“No matter how hard some people try, we can’t just choose to learn what we want to know and not what we should know,” Biden said. “We should learn everything – the good, the bad, the truth – of who we are as a nation. And everyone should know the truth of Selma.”

He sought to connect the events of 58 years ago with modern times.

“After a deadly insurrection on January the sixth, we must remain vigilant,” he said. He referenced some of the legislation he has pushed, and executive orders he has signed.

“But we know that we must get the votes in Congress to pass the John Lewis Voting Rights Advancement Act and the Freedom to Vote Act,” he said. “I made it clear I will not let a filibuster obstruct the sacred right to vote.”

Biden also mentioned other parts of his agenda, including assault weapons ban, economic policies, and criminal justice overhaul. He also mentioned disaster relief money for this area, which is recovering from tornadoes two months ago.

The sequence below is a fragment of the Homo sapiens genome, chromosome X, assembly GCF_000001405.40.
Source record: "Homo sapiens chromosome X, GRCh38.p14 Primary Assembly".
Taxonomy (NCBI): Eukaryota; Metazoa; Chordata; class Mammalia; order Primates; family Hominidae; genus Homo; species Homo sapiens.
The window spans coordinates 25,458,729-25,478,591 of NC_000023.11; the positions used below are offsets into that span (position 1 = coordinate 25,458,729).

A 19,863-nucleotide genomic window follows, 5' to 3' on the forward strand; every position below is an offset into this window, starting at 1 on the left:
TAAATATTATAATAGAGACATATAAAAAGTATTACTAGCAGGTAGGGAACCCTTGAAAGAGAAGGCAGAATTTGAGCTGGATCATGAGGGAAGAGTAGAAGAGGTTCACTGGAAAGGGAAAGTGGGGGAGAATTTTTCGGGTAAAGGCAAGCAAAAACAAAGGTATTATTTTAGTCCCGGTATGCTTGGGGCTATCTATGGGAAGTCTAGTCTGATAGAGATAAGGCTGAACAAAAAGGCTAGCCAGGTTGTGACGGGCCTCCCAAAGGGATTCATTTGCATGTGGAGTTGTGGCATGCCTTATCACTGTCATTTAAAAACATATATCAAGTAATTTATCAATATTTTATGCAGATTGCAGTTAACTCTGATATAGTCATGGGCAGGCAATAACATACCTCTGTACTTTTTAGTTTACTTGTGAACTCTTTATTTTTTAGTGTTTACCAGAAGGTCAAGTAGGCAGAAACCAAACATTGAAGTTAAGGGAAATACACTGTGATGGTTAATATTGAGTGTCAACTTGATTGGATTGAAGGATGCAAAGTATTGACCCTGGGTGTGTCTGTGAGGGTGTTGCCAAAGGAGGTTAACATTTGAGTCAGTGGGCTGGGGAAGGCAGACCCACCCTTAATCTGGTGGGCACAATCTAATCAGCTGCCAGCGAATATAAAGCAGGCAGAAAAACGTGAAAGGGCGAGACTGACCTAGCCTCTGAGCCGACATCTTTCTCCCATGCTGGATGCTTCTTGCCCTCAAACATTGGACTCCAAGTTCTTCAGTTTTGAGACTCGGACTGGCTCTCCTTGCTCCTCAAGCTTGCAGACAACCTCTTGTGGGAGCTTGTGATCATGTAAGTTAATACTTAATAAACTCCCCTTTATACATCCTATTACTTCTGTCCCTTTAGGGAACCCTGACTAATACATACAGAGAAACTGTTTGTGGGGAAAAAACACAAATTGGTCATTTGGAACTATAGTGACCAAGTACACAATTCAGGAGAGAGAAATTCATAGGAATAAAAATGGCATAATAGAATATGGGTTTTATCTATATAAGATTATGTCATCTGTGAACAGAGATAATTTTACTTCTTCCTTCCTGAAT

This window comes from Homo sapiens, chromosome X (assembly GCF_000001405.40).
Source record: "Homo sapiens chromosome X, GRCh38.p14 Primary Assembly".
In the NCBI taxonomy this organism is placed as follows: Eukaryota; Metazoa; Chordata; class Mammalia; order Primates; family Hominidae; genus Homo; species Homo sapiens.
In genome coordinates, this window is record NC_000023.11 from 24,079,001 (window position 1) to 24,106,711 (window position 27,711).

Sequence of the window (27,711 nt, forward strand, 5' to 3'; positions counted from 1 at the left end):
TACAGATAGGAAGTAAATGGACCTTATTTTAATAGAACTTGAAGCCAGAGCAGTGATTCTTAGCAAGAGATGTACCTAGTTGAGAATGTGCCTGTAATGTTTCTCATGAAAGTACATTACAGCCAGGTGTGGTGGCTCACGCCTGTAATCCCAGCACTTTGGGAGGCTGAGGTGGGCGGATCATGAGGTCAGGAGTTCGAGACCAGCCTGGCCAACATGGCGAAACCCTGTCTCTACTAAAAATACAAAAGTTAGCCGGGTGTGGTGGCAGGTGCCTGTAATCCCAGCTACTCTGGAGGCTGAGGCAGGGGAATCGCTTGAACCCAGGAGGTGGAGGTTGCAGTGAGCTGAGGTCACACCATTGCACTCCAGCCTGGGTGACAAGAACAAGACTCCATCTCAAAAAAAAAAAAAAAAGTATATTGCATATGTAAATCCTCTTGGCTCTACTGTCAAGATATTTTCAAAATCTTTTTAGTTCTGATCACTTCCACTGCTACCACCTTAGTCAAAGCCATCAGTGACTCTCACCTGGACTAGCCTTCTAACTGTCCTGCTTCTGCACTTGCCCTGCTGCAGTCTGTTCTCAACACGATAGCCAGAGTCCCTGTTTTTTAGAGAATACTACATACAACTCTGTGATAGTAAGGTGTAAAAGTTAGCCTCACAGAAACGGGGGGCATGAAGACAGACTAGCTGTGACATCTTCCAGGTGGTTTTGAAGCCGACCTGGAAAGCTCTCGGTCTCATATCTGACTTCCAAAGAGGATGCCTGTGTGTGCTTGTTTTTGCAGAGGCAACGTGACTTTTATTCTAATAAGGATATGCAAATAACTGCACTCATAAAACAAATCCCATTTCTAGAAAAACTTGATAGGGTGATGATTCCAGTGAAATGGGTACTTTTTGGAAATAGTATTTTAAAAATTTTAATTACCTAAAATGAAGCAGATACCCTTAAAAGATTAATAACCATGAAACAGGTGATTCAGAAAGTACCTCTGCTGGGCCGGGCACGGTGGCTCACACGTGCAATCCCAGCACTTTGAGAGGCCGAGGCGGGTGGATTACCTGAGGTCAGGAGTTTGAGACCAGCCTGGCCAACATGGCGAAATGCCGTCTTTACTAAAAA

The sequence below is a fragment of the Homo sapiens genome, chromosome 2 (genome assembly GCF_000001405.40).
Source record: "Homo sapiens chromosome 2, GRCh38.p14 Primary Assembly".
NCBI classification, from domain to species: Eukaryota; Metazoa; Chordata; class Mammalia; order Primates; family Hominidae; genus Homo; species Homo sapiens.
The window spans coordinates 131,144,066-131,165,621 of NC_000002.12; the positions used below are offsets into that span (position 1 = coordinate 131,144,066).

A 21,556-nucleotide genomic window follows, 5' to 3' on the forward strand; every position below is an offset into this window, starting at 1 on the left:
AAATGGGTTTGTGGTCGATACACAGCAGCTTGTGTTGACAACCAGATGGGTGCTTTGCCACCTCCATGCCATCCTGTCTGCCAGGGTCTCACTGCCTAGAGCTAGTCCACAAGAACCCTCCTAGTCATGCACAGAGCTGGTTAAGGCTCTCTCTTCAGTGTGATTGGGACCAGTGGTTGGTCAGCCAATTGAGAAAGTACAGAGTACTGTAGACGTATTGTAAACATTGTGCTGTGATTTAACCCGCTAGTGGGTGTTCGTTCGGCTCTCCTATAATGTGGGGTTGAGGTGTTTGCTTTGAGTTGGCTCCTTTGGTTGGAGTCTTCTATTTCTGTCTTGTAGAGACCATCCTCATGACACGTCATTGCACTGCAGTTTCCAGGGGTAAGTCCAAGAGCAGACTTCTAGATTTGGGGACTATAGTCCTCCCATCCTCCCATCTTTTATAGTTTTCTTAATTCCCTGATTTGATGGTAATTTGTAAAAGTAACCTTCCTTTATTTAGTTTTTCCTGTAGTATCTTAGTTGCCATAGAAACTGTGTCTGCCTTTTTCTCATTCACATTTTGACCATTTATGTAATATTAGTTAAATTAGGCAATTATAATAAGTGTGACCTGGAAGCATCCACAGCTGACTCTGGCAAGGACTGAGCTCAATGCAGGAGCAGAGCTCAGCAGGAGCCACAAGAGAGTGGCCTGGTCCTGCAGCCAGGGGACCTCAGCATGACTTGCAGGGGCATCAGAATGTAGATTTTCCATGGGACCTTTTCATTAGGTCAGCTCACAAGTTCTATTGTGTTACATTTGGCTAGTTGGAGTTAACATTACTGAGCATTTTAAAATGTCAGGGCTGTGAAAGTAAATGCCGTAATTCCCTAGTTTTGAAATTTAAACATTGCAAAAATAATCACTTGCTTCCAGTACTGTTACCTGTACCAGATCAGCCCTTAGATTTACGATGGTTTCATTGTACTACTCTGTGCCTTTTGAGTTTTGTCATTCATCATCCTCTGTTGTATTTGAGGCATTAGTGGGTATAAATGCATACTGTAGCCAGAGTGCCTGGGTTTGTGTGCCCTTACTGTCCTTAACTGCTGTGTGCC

After touting health care policies, sounding like a candidate running for reelection with a slogan, he shouted: “Let’s finish the job!”


Several prominent civil rights activists, including the Rev. William Barber II, wrote to Biden and members of Congress ahead of the events in Selma saying they were frustrated that more hasn’t been done to spur the systemic changes they believe are necessary.

“Voting rights were not highlighted in this year’s State of the Union, but we have less voting rights protections today than we had Aug. 6, 1965,” the group wrote. “Economic investment in the South and places like Selma was not a central theme in this year’s State of the Union, but we know that if you suppress votes and block living wages, poor people of every race suffer and the promise of democracy is undermined.”

Biden has previously sought to use historic sites to urge change. In July 2021, he traveled to Philadelphia, speaking at the National Constitution Center, and delivered a forceful condemnation of a wave of voting restrictions, comparing them to the biggest threat to American democracy since the Civil War. In January, he delivered a sermon at Ebenezer Baptist Church, the Atlanta church where Martin Luther King, Jr. once preached, calling for change.